Kurstin: Maceo is definitely an inspiration. Every thing hes done is inspiring to me. Hes one guy that definitely kept it simple with undeniable grooves. Just his lines when he plays, you can’t help but relate to what he plays.
Yeah that was just the first song. So, it was kind of like Is everybody ready? Ask that question. I wanted this to be driving and simple, sort of a party track, like someone like Maceo. Hes definitely an inspiration for a track like that. *JPG: True about that party element, The track ‘Action Figure Party,’ is a comical description of a bunch of action figures at a party. For someone who followed your last band, Geggy Tah, and its three albums, they had that of lyrical quirkiness and humor as well. Also, that song stands out from the pack because it contains vocals. *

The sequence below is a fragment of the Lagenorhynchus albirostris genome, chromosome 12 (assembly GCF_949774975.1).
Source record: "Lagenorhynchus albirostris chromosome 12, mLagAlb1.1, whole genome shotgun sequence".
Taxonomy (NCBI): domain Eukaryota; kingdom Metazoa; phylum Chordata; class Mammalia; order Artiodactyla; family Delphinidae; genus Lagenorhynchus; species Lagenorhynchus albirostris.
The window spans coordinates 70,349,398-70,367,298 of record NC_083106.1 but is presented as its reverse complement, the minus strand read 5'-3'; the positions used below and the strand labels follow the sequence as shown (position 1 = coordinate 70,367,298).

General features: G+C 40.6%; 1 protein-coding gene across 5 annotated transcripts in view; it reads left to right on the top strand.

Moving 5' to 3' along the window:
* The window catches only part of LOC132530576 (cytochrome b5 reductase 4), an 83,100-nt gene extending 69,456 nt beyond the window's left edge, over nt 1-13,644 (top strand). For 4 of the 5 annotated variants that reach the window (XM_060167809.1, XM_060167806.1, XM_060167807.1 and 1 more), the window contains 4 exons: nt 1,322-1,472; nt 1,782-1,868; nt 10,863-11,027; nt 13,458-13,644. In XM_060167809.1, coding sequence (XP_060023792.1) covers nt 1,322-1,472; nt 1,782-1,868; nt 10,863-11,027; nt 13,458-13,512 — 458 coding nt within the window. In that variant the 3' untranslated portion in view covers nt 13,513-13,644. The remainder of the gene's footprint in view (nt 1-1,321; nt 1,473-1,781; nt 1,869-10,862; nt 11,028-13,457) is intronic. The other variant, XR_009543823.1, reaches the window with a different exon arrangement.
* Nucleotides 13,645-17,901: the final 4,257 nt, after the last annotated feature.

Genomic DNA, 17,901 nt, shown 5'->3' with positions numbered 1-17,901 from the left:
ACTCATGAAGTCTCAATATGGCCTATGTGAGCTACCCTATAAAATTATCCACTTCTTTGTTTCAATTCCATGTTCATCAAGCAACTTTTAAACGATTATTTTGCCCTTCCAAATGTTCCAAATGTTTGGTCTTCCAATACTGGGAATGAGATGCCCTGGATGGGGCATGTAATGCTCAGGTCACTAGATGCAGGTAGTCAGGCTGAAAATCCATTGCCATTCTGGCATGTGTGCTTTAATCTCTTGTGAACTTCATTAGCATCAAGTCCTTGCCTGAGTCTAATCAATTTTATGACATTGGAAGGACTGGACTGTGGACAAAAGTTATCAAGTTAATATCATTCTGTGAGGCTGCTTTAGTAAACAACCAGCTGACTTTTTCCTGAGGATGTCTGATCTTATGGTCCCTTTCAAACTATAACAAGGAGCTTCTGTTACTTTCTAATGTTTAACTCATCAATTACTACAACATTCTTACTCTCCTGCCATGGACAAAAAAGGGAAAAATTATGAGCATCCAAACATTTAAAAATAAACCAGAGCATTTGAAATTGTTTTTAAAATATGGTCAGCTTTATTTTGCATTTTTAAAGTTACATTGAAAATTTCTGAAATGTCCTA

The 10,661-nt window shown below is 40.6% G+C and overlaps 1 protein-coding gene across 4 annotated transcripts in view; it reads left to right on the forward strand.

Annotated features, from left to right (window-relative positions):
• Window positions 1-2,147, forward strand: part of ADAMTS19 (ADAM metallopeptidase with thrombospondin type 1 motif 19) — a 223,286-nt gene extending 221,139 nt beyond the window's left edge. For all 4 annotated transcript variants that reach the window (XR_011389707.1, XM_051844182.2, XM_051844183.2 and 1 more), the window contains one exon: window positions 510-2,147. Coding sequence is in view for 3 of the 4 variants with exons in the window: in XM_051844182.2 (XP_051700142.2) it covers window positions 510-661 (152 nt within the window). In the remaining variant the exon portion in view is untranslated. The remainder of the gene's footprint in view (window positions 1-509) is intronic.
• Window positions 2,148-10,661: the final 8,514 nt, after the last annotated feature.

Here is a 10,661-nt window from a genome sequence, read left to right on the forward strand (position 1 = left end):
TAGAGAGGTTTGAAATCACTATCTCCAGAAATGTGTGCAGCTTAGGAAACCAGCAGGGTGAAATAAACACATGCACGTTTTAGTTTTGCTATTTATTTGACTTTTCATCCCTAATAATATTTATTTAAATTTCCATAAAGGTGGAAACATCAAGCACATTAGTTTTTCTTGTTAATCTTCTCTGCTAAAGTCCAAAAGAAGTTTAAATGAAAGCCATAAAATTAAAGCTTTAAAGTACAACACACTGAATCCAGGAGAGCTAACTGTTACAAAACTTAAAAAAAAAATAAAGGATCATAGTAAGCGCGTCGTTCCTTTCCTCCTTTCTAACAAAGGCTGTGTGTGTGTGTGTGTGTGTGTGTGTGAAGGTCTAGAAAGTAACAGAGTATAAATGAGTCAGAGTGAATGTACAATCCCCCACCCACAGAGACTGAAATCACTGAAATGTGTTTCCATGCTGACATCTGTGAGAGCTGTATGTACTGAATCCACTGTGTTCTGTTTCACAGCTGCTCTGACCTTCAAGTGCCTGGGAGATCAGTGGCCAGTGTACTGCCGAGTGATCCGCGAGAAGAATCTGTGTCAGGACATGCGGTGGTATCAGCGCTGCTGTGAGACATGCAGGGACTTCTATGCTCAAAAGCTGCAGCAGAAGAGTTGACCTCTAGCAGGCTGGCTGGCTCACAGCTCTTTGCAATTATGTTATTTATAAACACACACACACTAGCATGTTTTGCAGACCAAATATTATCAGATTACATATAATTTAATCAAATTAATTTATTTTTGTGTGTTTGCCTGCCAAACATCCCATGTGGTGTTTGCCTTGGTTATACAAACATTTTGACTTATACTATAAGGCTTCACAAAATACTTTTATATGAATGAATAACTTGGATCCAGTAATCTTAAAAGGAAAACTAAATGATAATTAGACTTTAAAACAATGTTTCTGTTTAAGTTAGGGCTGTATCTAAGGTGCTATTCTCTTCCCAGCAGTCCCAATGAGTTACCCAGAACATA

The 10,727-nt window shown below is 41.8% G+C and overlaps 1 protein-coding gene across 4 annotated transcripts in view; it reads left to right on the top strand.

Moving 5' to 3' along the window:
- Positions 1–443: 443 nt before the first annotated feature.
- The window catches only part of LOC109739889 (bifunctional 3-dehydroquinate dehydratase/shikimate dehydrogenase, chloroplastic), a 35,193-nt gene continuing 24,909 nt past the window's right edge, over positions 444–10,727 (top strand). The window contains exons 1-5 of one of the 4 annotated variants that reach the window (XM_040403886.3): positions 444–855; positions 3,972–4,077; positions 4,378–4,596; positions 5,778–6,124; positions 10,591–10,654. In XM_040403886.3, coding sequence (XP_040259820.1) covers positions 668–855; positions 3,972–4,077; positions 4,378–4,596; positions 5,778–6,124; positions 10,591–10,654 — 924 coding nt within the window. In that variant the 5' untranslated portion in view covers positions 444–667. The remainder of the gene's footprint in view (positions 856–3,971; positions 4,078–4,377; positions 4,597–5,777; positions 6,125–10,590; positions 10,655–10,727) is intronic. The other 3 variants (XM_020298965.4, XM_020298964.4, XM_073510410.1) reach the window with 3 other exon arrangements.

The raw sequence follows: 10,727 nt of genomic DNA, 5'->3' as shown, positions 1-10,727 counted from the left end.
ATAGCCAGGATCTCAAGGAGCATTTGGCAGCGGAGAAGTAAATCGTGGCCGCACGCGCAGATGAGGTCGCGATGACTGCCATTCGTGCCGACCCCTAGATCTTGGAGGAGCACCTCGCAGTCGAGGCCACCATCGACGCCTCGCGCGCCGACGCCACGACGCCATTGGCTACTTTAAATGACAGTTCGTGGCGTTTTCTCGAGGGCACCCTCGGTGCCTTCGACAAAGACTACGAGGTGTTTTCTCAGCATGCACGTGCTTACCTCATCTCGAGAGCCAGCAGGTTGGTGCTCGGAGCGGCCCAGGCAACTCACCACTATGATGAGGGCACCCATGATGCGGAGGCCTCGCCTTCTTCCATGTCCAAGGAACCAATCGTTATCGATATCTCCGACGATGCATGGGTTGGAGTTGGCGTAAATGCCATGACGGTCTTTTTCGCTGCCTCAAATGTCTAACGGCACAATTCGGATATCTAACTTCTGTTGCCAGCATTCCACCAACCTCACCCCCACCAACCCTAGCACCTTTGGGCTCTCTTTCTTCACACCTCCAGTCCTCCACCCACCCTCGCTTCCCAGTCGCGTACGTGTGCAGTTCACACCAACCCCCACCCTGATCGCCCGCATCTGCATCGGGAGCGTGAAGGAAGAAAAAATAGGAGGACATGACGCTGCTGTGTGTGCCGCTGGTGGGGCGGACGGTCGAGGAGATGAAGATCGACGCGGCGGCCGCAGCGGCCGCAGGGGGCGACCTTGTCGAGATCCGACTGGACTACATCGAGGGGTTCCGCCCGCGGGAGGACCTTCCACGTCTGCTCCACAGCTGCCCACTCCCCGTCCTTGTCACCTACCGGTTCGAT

Kurstin: Playing live, I like to have a lot of fun and there’s a lot of energy; a little different from maybe some of the typical sad, emotional stuff that’s been coming out. I like to party when I play. I like to have a lot of energy and I think there’s a lot of people out there who really want to have a good time and something that will make them feel good. I think it’s along those lines. Some of the songs, there’s definitely a little bit of humor in there. *JPG: Even ‘Clock Radio,’ it’s just that dry line, ‘I was saved by the clock radio.’ It’s another vocal track. It reminds me of friends of mine, their short stories have very dry recognizable humor that are based on every day mundane things that you normally don’t see in the spotlight. *
Kurstin: Yeah, that song was more of an emotional song even though it’s lighthearted. *JPG: It was emotional in what way? *